Contemporary Popular Culture in Germany

Subject 126-487 (2009)

Note: This is an archived Handbook entry from 2009. Search for this in the current handbook

Credit Points: 12.50
Level: 4 (Undergraduate)
Dates & Locations:

This subject is not offered in 2009.

Time Commitment: Contact Hours: A 2.5-hour seminar per week
Total Time Commitment: Not available

Usually 37.5 points of 2nd/3rd year subjects in German language.

Corequisites: None
Recommended Background Knowledge: None
Non Allowed Subjects: None
Core Participation Requirements:

For the purposes of considering request for Reasonable Adjustments under the Disability Standards for Education (Cwth 2005), and Student Support and Engagement Policy, academic requirements for this subject are articulated in the Subject Overview, Learning Outcomes, Assessment and Generic Skills sections of this entry.

It is University policy to take all reasonable steps to minimise the impact of disability upon academic study, and reasonable adjustments will be made to enhance a student's participation in the University's programs. Students who feel their disability may impact on meeting the requirements of this subject are encouraged to discuss this matter with a Faculty Student Adviser and Student Equity and Disability Support:


Leo Kretzenbacher

Subject Overview:

What is popular culture, and what is its purpose? In postwar debates in Germany about popular culture, two main positions can be distinguished. There is the "apocalyptic" view of the Frankfurt School, claiming that popular culture is part of the superstructure of society and imposed by cultural industries to serve as an anaesthetic drug for the masses. An opposing view is offered by exponents of Cultural Studies like the Birmingham School: an "integrated" view, seeing the origins of popular culture in the base of society, where it functions as the "voice of the people" and a form of free expression. Students are introduced to the history and main topics of this debate in Germany. The legacy of the Frankfurt School will be discussed, as well as the German contribution to Cultural Studies. Key concepts of a theory of popular culture will be introduced and discussed (manipulation, ease of consumption, escapism, complicity with the audience, the role of popular culture in the culture industry, popular culture and "Schund und Schmutz"). A close look will also be taken at the multiple relationships between popular culture, society and the media. Examples will be critically discussed. These include songs and videoclips by German pop/rock bands and literary works and pamphlets from Popliteratur. It will be shown how musicians and writers (de-)construct concepts like (Anti-)Americanism, Germanness, national pride/ nationalism and social health in their works.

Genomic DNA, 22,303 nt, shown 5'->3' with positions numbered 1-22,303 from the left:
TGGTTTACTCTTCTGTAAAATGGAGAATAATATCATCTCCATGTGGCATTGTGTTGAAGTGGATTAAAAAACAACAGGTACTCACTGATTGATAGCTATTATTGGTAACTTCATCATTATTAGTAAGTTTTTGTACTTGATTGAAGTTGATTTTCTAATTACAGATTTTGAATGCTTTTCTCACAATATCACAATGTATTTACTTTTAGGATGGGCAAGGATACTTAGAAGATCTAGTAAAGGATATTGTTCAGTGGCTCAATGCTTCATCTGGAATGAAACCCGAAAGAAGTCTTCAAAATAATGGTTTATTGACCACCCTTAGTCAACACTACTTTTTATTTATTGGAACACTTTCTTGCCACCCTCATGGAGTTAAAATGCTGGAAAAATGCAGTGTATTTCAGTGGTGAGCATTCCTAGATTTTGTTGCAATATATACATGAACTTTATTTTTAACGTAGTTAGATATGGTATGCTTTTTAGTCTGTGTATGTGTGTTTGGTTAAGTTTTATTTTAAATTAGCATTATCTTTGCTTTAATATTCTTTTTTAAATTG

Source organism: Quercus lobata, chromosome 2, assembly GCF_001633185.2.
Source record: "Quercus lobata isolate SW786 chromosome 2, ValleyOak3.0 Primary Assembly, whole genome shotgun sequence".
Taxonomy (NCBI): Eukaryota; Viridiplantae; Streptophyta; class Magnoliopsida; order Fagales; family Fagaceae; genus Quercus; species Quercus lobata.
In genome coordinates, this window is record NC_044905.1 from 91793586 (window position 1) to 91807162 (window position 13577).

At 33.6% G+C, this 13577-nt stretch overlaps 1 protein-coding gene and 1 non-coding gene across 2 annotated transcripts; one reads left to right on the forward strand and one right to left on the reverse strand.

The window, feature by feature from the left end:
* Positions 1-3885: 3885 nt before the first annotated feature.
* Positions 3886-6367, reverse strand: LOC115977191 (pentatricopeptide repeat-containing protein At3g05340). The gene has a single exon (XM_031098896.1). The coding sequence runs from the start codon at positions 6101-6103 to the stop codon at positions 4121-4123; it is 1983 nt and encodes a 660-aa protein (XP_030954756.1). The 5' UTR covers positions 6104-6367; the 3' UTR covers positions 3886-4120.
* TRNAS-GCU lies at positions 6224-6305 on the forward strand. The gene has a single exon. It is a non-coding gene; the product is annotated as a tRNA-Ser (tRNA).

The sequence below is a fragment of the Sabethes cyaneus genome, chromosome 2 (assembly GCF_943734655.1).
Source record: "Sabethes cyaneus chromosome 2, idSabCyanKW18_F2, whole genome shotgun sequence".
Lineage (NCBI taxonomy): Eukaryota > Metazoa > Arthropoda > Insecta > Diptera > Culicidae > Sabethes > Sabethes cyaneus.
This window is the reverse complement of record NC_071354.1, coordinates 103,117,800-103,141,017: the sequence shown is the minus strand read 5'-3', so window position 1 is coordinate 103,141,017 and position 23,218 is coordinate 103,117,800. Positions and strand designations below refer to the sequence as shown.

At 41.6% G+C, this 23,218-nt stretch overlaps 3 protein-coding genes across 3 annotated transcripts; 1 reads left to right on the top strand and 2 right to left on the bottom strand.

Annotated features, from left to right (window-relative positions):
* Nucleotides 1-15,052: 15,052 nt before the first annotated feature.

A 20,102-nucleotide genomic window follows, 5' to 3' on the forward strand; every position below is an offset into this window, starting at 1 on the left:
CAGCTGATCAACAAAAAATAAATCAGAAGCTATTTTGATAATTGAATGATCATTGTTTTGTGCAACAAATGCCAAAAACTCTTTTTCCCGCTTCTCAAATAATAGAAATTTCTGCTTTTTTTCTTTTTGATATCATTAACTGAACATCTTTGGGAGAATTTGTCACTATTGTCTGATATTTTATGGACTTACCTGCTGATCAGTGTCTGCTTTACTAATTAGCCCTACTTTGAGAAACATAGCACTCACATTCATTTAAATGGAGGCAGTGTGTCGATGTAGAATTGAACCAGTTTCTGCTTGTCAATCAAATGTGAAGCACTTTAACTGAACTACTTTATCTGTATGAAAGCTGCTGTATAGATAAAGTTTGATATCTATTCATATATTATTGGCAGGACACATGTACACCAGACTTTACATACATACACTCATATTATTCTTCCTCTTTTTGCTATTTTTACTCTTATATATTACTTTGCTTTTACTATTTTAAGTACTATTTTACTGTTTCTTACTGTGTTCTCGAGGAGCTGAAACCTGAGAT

Objectives: .

A 1000 word class paper 30% (due during the semester), and an essay of 3000 words for 3rd year students, 4000 words for 4th year students 70% (due at the end of the semester).

Prescribed Texts: None
Recommended Texts:

Information Not Available

Breadth Options:

This subject is not available as a breadth subject.

Fees Information: Subject EFTSL, Level, Discipline & Census Date
Generic Skills:
  • have acquired skills in research, critical thinking and contextualising information;

  • have developed skills in communicating knowledge intelligibly through oral presentations and essays in German.

Related Majors/Minors/Specialisations: German

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